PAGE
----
We’ll Always Have Paris… Until He Takes Someone Else There

By Susan Roberts

I cried my way through Casablanca again the other night. I know it’s dated, but to me it remains one of the most romantic movies ever made. If only it mirrored my life.

Don’t get me wrong – I’m as sad as the next person to watch Rick and Louis walk off into the beginning of their beautiful friendship, but I can’t help feeling a little jealous that Rick and Ilsa’s situation at the closing of their love affair far outshines any that I have ever suffered. I mean, if I round up my usual suspects, I didn’t leave many of them with my dignity intact. How come no one ever saw me as doing the noble thing? No matter how much effort I put into them, my broken love affairs have never bPictureeen as romantic or as soppily sentimental as most of those that I see on the screen.

Okay, so my pathetic love affairs over the years probably didn’t amount to a hill of beans in the greater scheme of things either, but I don’t remember any of my exes getting all macho and murmuring “We’ll always have Paris” (or “…Joburg” or “…Cape Town” or “…Sun City”) as I got all  misty-eyed and prepared to leave them. Ah well, perhaps the problem is that – apart from the fact that I’m not exactly a dead ringer for Ingrid Bergman – I never seem to leave for a better life with a better man when I leave my true love – who, by the way, is never exactly Humphrey Bogart either!

My partings always seem to involve me packing up and becoming homeless, usually amidst petty recriminations about how I stole the last of the washing powder or something equally unromantic. Plus, of course, I never look my best in those moments. I don’t do hats with wide, sweeping brims and I can never get that dewy-eyed and tragic perfection right either. No, there’s nothing  Bergmanesque about me – more like blotchy-faced and snivelling, or bitchy granite-faced and spitting, as I throw the last of my cheap clothing into a broken suitcase or forty cardboard boxes.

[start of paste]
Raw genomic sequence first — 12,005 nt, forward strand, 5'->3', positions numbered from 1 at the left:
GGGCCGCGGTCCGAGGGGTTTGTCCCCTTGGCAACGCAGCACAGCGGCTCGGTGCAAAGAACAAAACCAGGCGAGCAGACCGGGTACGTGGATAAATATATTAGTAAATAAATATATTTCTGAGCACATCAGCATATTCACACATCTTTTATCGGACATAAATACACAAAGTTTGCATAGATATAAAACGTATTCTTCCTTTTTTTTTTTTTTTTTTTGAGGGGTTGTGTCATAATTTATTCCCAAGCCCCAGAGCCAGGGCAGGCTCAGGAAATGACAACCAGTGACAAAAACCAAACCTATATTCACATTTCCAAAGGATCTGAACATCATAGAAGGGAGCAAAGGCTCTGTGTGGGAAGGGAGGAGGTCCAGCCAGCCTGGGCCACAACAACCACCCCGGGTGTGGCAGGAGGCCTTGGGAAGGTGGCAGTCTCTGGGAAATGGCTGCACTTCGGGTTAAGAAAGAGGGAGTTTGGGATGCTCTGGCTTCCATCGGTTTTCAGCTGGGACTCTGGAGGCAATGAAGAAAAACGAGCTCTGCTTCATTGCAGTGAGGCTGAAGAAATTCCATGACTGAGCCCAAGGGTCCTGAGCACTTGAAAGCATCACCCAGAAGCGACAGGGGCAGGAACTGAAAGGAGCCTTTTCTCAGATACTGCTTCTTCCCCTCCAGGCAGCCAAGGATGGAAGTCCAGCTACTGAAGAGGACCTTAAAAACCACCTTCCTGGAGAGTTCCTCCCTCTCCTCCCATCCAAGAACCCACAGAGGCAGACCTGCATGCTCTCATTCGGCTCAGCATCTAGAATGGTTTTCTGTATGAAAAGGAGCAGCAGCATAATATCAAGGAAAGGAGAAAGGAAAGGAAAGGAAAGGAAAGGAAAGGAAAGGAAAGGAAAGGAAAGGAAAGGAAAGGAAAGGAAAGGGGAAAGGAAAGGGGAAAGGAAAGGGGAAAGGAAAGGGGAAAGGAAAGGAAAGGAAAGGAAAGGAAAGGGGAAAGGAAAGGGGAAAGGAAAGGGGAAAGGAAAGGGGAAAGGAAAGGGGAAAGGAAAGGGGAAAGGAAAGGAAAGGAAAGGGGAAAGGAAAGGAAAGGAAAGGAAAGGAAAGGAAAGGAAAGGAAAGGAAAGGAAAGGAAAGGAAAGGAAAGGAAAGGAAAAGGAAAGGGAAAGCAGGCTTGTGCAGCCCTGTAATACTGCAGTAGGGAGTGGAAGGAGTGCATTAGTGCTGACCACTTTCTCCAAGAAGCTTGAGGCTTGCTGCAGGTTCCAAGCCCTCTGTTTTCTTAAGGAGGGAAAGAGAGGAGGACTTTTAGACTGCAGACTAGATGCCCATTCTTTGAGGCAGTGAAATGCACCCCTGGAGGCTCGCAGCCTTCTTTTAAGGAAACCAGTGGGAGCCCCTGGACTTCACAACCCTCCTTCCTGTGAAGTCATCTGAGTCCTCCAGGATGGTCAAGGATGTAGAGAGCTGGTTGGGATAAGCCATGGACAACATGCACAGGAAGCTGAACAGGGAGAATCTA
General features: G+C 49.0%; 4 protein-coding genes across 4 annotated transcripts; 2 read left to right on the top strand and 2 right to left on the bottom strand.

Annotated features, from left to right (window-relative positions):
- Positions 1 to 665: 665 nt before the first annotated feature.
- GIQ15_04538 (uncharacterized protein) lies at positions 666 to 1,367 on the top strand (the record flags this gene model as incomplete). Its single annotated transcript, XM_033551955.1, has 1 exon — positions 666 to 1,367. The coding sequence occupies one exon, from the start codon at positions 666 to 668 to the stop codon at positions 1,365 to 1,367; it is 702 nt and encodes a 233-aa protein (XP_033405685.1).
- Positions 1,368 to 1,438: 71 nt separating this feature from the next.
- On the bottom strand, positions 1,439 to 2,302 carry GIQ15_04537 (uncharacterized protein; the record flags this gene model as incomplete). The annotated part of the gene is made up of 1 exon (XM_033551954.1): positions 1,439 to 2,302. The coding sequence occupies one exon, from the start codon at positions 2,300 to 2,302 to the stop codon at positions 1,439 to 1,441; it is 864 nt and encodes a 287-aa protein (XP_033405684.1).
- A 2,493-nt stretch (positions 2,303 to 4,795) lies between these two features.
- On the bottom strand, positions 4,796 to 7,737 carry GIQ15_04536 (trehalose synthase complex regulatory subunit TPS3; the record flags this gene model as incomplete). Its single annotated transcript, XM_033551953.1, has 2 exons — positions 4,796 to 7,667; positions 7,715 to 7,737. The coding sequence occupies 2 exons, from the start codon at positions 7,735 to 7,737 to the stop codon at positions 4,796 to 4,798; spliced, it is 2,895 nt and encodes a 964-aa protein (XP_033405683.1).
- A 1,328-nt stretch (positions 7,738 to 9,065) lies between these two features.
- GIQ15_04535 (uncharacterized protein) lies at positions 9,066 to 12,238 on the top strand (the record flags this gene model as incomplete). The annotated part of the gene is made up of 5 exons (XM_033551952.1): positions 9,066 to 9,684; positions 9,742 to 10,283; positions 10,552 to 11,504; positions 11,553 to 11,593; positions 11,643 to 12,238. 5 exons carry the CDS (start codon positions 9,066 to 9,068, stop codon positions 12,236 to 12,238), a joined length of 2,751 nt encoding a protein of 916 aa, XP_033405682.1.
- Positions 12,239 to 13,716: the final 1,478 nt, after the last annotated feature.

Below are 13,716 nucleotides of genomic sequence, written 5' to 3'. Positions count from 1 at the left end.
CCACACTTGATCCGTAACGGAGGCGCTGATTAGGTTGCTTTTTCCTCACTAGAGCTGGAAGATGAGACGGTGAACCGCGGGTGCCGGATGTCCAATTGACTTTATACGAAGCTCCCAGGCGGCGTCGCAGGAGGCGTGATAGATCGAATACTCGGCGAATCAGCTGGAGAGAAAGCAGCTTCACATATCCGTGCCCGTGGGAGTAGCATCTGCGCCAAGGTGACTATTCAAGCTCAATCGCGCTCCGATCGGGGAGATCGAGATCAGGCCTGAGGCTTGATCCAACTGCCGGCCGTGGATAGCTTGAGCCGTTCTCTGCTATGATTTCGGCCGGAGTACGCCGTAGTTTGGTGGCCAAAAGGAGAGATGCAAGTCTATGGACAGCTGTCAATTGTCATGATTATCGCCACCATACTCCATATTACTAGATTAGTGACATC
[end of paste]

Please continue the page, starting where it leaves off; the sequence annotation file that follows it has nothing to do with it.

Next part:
The only similarity that I have to Ingrid Bergman is that I usually have to ask for help with the transport in getting out of there. But in my case it’s because inevitably my break-ups happen hand-in-hand with a traffic accident or a torn shoulder ligament. Yup, I have a string of exes who saw nothing wrong in dumping me when I was down. Nice!

Oh, and if I had a few bucks for each time anyone’s ever remarked about how much stuff I have, then I’d be a rich woman by now. A rich, older woman. Like a cougar, perhaps, except that I never seem to have that kind of luck either. Just baggage. Lots of it.

Anyway, back to Casablanca. If only I could believe that, for every sorrowful parting, there was an equivalent “We’ll always have…” line, then perhaps I’d get over them quicker. Trouble is, it’s never  taken my fair-weather boyfriends long to re-visit Paris with someone whom they find far more exciting than me. In one case, he found her before he left me, but let’s not dig up old bones…

Often this new person is so much more dazzling than me, that he actually marries her. I was special, but never special enough for him to marry. To this day, although I can watch Casablanca, I can’t watch Four Weddings & A Funeral because of the excruciating agony that Hugh Grant’s character inflicts on that poor girl. You know – the one he leaves at the altar when Andie MacDowell’s character suddenly becomes available again. I know what it feels like to be that second-best love – I’ve played it and it’s not a role I’d recommend.

As time goes by I repeatedly ask myself the same old question: “Of all the gin joints in all the towns in all the world, why did he have to walk into mine and totally screw up my life?” And after I’ve played that movie again, Sam, I’ll go back to writing my latest romance novel.

Bogie and Bergman – bring it on!

Picture courtesy of www.freedigitaldownloads.com Eiffel Tower by Vichaya Kiatying-Angsulee.

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